FAQ’s

Q:  Does Safe Harbor work collaboratively with any organizations?

A:  We work with many different organizations including The Salvation Army, Greater Hickory Cooperative Christian Ministry, Grace House, the Women’s Resource Center, Pregnancy Care Center, First Step Domestic Violence, the Continuum of Care, the Interagency Council, Cornerstone Christian Counseling, Catawba Valley Behavioral Health, the Cognitive Connection, and the Adult Mental Health Collaborative.

Q:  Does Safe Harbor provide short term housing?

A.  Our residential program is an in-depth program, not an emergency shelter. The program has several tracks, and depending on which track they are in, residents may stay from 3 to 12 months. While here, they  are expected to participate in our programs which are designed to provide healing from past wounds and help in developing better ways of coping in the future. All of this is undergirded with a strong Christian foundation.

We do, however, offer the New Day Program and programs for women and children who are experiencing homelessness.  Our New Day Program is open from 8am until 3:00pm Monday through Friday.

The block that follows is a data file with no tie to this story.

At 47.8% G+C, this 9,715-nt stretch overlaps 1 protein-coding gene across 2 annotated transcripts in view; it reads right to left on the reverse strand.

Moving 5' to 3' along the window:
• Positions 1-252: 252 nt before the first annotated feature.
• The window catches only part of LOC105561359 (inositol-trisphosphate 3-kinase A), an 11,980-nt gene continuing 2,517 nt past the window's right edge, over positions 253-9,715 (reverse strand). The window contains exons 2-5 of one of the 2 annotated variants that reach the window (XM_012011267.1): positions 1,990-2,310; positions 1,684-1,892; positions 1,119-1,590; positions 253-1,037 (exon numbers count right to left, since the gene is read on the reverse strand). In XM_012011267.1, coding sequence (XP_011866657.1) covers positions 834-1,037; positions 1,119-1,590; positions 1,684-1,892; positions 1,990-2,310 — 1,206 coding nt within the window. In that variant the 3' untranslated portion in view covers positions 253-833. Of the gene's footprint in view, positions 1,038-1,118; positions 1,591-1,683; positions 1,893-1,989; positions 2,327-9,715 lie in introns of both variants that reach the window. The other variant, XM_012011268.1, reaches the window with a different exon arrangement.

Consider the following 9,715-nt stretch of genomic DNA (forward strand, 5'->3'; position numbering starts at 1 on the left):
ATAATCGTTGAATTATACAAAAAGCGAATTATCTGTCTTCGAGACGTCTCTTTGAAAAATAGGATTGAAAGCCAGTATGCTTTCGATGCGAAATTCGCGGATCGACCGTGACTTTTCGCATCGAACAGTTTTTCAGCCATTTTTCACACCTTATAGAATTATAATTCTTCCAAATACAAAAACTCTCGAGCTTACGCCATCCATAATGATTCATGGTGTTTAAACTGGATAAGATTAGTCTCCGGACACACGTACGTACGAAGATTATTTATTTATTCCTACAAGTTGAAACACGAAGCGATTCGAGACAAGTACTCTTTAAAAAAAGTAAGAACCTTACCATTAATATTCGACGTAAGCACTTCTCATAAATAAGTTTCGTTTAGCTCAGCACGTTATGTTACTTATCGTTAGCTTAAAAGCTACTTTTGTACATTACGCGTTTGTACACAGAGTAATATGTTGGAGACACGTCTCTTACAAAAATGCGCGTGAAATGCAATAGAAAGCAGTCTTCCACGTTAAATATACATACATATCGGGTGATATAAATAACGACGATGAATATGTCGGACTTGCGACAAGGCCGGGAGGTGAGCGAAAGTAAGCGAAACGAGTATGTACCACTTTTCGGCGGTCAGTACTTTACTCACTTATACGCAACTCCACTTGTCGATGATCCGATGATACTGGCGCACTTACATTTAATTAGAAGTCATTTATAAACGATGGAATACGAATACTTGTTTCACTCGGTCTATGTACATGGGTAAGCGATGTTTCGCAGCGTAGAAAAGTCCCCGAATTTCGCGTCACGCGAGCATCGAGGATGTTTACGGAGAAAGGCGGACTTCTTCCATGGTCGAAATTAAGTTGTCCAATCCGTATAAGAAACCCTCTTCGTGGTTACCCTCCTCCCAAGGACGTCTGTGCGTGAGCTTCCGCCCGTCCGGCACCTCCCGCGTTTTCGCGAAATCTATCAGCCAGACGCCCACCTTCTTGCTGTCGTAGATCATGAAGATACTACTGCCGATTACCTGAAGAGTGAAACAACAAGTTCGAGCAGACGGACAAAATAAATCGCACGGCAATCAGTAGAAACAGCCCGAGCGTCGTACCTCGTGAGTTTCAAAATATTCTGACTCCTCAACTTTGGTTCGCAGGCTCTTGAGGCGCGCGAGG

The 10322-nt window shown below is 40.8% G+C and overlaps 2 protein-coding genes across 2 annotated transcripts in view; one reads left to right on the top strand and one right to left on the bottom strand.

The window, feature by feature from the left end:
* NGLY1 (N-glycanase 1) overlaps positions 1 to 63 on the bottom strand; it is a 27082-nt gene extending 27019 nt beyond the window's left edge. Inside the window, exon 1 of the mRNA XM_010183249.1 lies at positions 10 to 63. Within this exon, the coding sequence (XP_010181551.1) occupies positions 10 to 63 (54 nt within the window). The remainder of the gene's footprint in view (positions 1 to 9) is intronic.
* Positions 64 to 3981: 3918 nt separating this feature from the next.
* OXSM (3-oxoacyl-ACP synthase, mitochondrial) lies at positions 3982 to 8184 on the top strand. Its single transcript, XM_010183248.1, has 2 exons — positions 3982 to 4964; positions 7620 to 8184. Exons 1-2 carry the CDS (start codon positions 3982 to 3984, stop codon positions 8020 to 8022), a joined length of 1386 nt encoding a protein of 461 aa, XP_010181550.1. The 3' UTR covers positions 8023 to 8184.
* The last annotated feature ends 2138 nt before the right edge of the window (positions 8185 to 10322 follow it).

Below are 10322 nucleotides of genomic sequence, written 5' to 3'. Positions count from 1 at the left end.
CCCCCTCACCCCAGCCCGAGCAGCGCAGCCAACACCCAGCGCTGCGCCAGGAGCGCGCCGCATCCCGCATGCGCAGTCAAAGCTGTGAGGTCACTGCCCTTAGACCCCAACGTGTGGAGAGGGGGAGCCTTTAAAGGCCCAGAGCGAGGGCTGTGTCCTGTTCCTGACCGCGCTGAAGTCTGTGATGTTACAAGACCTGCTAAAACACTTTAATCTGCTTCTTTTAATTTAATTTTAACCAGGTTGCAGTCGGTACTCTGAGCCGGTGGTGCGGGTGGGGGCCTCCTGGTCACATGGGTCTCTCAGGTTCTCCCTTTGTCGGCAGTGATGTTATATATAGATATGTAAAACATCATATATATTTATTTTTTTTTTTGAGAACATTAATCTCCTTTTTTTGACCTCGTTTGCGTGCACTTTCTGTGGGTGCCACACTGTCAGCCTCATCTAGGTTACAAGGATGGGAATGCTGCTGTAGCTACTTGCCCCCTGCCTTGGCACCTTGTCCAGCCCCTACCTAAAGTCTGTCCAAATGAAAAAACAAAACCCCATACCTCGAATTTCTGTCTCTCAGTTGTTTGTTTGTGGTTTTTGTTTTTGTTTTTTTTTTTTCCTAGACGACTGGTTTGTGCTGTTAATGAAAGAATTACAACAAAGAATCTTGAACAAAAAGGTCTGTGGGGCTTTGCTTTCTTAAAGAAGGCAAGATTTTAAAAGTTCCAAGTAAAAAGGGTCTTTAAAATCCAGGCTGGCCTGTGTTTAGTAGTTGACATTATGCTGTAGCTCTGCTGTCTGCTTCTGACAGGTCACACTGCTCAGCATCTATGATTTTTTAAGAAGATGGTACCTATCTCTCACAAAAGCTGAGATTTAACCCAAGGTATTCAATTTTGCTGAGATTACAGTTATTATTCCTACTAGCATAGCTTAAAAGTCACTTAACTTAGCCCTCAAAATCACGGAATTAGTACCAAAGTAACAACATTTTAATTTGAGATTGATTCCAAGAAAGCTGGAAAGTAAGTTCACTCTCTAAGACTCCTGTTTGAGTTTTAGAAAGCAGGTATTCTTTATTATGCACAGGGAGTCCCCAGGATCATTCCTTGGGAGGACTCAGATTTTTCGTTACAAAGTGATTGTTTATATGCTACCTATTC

Q:  Can we tour the facility?

A:  In order to respect the privacy of our residents, we have set aside 2 days per month to conduct tours. On the first and third Thursday of the month we offer a free lunch and tour from 12:00-1:30.  Space is limited, so call to reserve your space.  (828) 326-7233.

Q:  Do you house children?

A:  Our residential facility is not set up to house children. However, women with children can attend our New Day Program, and women with children can be housed in our transitional apartments.

Q.  Why does Safe Harbor have a “No Smoking” policy?

A. New Day program guests are permitted to smoke in designated, outside areas.  However, there are several reasons why our long-term program is for individuals who have made the choice not to smoke:  1)  Obvious health reasons; 2) Safe Harbor is a free program and our programs and resources are made possible by donations from the public.  We do not feel it is wise nor appropriate use of our resources to provide money for cigarettes for our program participants from our donors; 3)  Studies show that individuals who smoke are less successful in maintaining recovery from substance abuse than those who stop smoking; 4) Exposing the other residents and staff to second hand smoke is not acceptable; and 5) The cost of cigarettes and the teaching of solid financial budgeting principles seem counterproductive to us.